This is a study of the debate on male youth in the period 1880-1920. During these years, male working-class youth was regarded as posing a serious problem, not only economically, but also morally and socially. Harry Hendrick investigates the `making' of this problem, examining attitudes towards youth and its behaviour, contemporary perceptions of `boy labour', and the `discovery' of the working-class adolescent. He goes on to consider the attempts to solve the
problem and create adaptable and efficient citizens, by measures including philanthropy (the youth movement), collectivism (a juvenile labour exchange and vocational guide system), and further education
(part-time day continuation schools). Images of Youth demonstrates the significance, long underestimated, of the male adolescent in British society in the late nineteenth and early twentieth century. Dr Hendrick's carefully researched and thorough study illuminates such major issues as poverty, unemployment, race, class conflict, industrial unrest, and the nature of democracy. Drawing in a further dimension, he charts the development of child and adolescent
psychology and its contribution to the definition and perpetuation of the youth problem. He argues that the images of youth forged in this period had important and far-reaching consequences for age and class
relations. Today the study of youth is of major importance; this book provides us with a comprehensive picture of its beginnings.
`Hendrick has provided new support for the tie between youth images and policy and the economic/social problems confronting Britain during the Edwardian period.'
Journal of Social History, Winter 1993
`important contribution to our understanding of this pivotal period of modern history and a good example of how historical interpretation is enriched by sociological understanding. His [Harry Hendrick] will be a hard act to follow for anyone going over this ground. '
The Sociological Review
`historians of youth will find much in the contextual method of the book that can fruitfully be applied to the study of age relations in other historial and social settings'
Janet Howarth, St Hilda's College, Oxford, 20 Century British History, Vol.1, No.3, 1990
`The book succeeds admirably in tracing interconnections between urban working-class youth and contemporary debates on poverty ... it presents the fullest and subtlest investigation of the boy labor problem ... convincingly amends the existing account of the discovery of adolescence.'
American Historical Review
`a useful monograph, which has a broader interest and significance than the title suggests.'
`a work of genuine scholarship, detailed and meticulously researched. Yet it is never less than accessible and will as a consequence appeal as much to the general reader interested in the development of youth work and policy in Britain as to the historian.'
Youth and Policy
'sensitive and well researched monograph'
Janet Howarth, St Hilda's College, Oxford, 20th Century British History, Vol.1, No.3, 1990
`Images of Youth is a valuable addition to the literature on the social and historical construction of childhood and adolescence.'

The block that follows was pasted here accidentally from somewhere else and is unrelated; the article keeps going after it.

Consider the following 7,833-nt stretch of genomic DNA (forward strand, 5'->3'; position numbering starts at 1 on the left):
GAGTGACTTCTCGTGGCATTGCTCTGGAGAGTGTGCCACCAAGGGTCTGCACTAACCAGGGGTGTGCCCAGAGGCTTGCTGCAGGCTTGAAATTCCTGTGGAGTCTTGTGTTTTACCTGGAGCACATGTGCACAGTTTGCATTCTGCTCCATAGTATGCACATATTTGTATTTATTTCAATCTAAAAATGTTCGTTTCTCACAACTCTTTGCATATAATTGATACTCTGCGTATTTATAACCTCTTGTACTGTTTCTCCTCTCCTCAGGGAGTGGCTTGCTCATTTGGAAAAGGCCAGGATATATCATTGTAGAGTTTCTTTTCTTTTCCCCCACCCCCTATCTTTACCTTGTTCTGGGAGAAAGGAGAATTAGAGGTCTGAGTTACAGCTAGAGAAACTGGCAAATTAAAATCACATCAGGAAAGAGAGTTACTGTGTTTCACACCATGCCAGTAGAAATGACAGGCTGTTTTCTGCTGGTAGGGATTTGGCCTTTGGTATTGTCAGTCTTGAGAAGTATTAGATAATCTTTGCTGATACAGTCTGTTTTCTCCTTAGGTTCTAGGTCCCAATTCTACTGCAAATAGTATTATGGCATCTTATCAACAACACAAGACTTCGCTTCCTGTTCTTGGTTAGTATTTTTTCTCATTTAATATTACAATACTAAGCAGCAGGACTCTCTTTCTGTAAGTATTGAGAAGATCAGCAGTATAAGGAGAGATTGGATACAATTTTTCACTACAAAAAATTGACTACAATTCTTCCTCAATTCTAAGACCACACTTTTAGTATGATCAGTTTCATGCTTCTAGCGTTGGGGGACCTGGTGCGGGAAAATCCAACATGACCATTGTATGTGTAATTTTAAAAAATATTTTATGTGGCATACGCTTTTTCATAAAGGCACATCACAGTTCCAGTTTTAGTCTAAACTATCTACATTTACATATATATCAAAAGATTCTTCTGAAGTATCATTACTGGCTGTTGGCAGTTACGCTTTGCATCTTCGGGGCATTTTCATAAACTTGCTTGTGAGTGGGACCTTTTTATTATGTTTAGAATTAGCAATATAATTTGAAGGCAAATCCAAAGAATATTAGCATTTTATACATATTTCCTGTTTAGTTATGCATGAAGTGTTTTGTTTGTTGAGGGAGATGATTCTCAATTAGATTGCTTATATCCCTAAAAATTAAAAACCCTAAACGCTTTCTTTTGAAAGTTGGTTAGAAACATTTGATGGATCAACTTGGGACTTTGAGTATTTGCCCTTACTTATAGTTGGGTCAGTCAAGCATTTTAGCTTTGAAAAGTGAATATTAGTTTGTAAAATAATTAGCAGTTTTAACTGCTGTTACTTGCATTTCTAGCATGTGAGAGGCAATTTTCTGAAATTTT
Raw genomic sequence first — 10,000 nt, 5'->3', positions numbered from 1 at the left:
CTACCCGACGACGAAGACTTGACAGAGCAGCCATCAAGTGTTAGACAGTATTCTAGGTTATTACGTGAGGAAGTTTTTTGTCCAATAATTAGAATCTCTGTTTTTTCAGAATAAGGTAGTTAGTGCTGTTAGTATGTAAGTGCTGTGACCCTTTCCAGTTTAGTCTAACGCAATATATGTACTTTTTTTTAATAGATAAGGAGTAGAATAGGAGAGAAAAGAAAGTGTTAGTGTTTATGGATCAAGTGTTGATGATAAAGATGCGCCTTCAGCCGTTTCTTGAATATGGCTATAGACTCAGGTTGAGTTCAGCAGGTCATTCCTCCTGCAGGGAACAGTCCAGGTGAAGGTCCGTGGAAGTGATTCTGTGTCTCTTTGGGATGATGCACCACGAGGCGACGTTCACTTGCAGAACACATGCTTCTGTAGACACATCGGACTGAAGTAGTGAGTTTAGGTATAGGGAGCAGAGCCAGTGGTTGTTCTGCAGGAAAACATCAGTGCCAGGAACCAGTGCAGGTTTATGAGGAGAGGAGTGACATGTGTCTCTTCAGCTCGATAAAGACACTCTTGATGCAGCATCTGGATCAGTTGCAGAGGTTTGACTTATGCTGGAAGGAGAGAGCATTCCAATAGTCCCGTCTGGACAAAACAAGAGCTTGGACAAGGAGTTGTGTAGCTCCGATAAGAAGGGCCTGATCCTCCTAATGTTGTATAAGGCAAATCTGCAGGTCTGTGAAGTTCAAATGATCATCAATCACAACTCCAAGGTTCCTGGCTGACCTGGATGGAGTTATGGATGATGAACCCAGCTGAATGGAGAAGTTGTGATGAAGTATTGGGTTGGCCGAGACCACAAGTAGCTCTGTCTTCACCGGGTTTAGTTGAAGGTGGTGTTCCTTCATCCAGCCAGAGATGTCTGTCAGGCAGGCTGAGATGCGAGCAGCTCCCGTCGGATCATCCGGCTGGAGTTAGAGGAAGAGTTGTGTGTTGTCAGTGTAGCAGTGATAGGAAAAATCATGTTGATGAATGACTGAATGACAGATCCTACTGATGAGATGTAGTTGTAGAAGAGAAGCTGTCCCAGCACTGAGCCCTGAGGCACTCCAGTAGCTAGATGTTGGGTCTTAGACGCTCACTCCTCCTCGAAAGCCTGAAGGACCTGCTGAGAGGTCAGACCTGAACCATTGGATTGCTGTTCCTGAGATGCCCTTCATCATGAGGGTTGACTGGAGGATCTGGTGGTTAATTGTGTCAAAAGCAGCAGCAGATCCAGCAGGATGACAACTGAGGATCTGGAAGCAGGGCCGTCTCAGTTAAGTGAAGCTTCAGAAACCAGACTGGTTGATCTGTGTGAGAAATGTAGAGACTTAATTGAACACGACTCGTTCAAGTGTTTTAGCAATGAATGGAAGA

`The Edwardians produced a copious literature on the `boy labour' problem, and it provides the bedrock for Harry Hendrick's argument that the period saw the emergence of new images of male youth ... Hendrick surveys this literature thoroughly and efficiently, and successfully locks the debates on boy labour into the wider concerns of the early twentieth century.'
Labour History Review
`subtle and perceptive study ... carefully researched monograph'
Social History Society Newsletter
`a monograph of meticulous scholarship that complements more broadly-conceived works in the literature by Gillis and Springhall. The author is convincing in his argument that the Edwardian era witnessed an important turning point in age relations.'
Colin Heywood, Social History of Medicine
'The book presents a thoroughly researched and confidently argued study of changing conceptualizations of young working-class males in the late Victorian and Edwardian period. The result is a careful and knowledgeable work which fills a significant gap.'
Phil Gardner, University of Camridge, History of Education Quarterly, Winter 1991
'This is a closely-argued and well-documented account of the changing attitudes to youth which led to the Juvenile Employment Scheme of 1909, and to the day continuation schools of the Fisher Act, 1918 ... an informative book, carefully researched, and one certainly to be recommended to educationalists, labour historians, and others.'
Eric Hopkins, University of Birmingham, Journal of Educational Administration and History, Volume 24, Number 1, January 1992
'Hendrick's book is interesting to read and a useful addition to its genre. If not in the category frequently described as 'seminal', it builds on earliest findings and adds some fresh insights of its own.'
W.E. Marsden, University of Liverpool, Economic History Review, May '91
'The book succeeds admirably in tracing the interconnections between urban working-class youth and contemporary debates on poverty, unemployment, and casual labor. It presents the fullest and subtlest investigation of the boy labor problem, and it convincingly amends the existing account of the discovery of adolescence. The book is based on extensive research and sound scholarship.'
Victor Bailey, University of Kansas, American Historical Review, December 1991
'Hendrick has provided a sensitive and meticulously-researched study ... he has established the long underestimated significance of working-class male adolescents in late Victorian and Edwardian Britain. Images of Youth is a welcome contribution to the historical literature, leaving its readers with much to ponder.'
Mark Rosenfeld, Ontario Institute for Studies in Education, Albion